Chicago neighborhood seeks to memorialize President Obama's community organizing mentor
Hazel M. Johnson was a remarkable woman, but the best thing about her story is that it’s so easy to relate to. Johnson’s story could be any of ours; it is many of ours. A woman, fed up with the toll that environmental degradation had taken on the ones she loved dedicated herself to doing something about it. Johnson’s efforts and victories are no less incredible than those of the most well-known fighters for social justice.
Hazel M. Johnson’s exposure to deadly toxins began at an early age. She was born in New Orleans, in an area notorious for being surrounded by factories, plants, landfills and incinerators, known as “Cancer Alley.” Out of four children, she was the only one who survived to adulthood. Each of her siblings died very young from illness easily attached to environmental factors including stillbirth, pneumonia, and meningitis. Johnson spent most of her life in the south side of Chicago, in a public housing development known as Altgeld Gardens. A place also well known for its high toxin levels, Altgeld Gardens remained Johnson’s home and the focus of her activism even after husband died of lung cancer. In fact, it was the untimely death of Johnson’s husband that spurred her to become a proponent of environmental justice.
From the 1970’s to the 1990’s, Hazel M. Johnson took time to observe and document illness within her community to build up a case against corporations that surrounded the neighborhood. Armed with her data, Johnson confronted city officials, demanding that they test the air and water in Altgeld Gardens. After tests had been done in 1984, results revealed that cyanide and other dangerous toxins were in the residents’ drinking water, and it could be easily concluded that these toxins were the cause of the frequent and unusual illnesses that Johnson had observed in her community. In 1989, five years after this disturbing discovery, Johnson worked closely with a young organizer on a campaign to eradicate asbestos in the housing development. The campaign was successful; the process of removing asbestos began a year later. The young man that assisted Johnson is currently the President of the United States.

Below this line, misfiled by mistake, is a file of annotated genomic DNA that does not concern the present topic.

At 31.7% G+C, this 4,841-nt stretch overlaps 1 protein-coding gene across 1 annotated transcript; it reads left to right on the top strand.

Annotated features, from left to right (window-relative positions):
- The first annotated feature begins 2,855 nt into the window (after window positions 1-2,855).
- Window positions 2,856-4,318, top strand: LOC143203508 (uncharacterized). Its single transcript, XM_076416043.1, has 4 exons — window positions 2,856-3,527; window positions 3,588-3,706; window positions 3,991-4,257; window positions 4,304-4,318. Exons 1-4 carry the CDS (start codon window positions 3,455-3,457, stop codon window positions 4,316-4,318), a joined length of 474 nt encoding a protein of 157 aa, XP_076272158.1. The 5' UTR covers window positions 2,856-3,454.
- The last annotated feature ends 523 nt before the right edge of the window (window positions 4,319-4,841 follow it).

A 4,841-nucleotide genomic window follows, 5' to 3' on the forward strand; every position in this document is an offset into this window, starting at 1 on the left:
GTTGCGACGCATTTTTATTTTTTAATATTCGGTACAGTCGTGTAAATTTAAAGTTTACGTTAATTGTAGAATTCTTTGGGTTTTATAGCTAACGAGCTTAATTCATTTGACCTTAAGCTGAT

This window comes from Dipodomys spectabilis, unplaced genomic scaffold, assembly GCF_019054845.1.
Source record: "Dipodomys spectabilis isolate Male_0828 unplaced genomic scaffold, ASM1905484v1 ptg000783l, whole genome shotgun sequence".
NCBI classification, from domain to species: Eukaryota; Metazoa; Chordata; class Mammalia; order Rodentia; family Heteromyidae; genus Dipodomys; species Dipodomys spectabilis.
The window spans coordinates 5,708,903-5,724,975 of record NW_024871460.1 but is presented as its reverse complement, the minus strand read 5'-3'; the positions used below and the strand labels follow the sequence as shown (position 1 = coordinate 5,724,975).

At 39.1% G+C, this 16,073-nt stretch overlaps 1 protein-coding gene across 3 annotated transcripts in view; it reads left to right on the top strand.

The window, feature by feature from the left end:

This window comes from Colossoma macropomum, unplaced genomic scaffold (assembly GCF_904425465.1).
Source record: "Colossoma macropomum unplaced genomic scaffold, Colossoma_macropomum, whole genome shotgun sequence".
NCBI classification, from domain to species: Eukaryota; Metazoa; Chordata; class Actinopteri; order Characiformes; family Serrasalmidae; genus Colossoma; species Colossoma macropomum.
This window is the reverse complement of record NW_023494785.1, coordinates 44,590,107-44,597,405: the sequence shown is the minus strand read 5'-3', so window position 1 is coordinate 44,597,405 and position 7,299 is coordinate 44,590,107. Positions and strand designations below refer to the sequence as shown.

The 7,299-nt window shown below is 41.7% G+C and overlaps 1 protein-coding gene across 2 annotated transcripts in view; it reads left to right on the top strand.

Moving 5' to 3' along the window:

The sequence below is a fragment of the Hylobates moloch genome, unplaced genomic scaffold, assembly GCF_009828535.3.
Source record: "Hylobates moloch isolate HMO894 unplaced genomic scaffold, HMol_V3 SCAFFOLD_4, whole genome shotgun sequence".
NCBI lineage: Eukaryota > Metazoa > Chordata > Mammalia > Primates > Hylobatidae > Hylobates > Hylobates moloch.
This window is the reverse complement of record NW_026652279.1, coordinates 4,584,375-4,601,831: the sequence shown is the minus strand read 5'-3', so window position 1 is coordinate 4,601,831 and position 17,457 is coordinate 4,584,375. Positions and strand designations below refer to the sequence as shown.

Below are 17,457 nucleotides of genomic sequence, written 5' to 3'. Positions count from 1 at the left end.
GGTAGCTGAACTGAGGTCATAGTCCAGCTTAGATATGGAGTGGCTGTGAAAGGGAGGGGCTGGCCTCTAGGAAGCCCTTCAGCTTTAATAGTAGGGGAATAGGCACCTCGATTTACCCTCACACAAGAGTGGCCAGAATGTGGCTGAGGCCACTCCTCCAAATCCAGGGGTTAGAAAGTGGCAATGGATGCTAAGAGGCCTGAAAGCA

Besides using science to bring justice to her community, Hazel Johnson created a group called the People for Community Recovery which not only unified the community against the environmental injustices in Altgeld Gardens, but also established programs to support and educate youth and provide job training programs for adults. People for Community Recovery continues to do this work today.
In 1994, President Bill Clinton signed an Executive Order bringing environmental justice to the forefront of American policy for the first time ever. But the encouragement to sign such a document came from Johnson and other environmental activists around the country. To this day, this Executive Order serves as a guide to all government offices when they are creating individualized plans to address environmental justice.
Hazel M. Johnson died last year on January 12, 2011 at the age of 75. Her death was a great tragedy in the circle of environmental justice activists and civil rights leaders, but not many more. What’s even sadder is that President Obama, who worked with her in his early days as a community organizer, didn’t publicly acknowledge the death of Johnson or reflect on the influence she had on his career and in his life. As we reflect on the achievements of our more famous social justice leaders, let’s remember that Hazel M. Johnson also deserves to be considered one of the “great ones” and use her as inspiration to keep pushing in the cause for environmental justice.
*Note: There is a petition to have a street in Chicago named after Hazel Johnson. Please sign it and encourage others to do so! http://www.change.org/petitions/hazel-m-johnson-mother-of-environmental-justice-movement *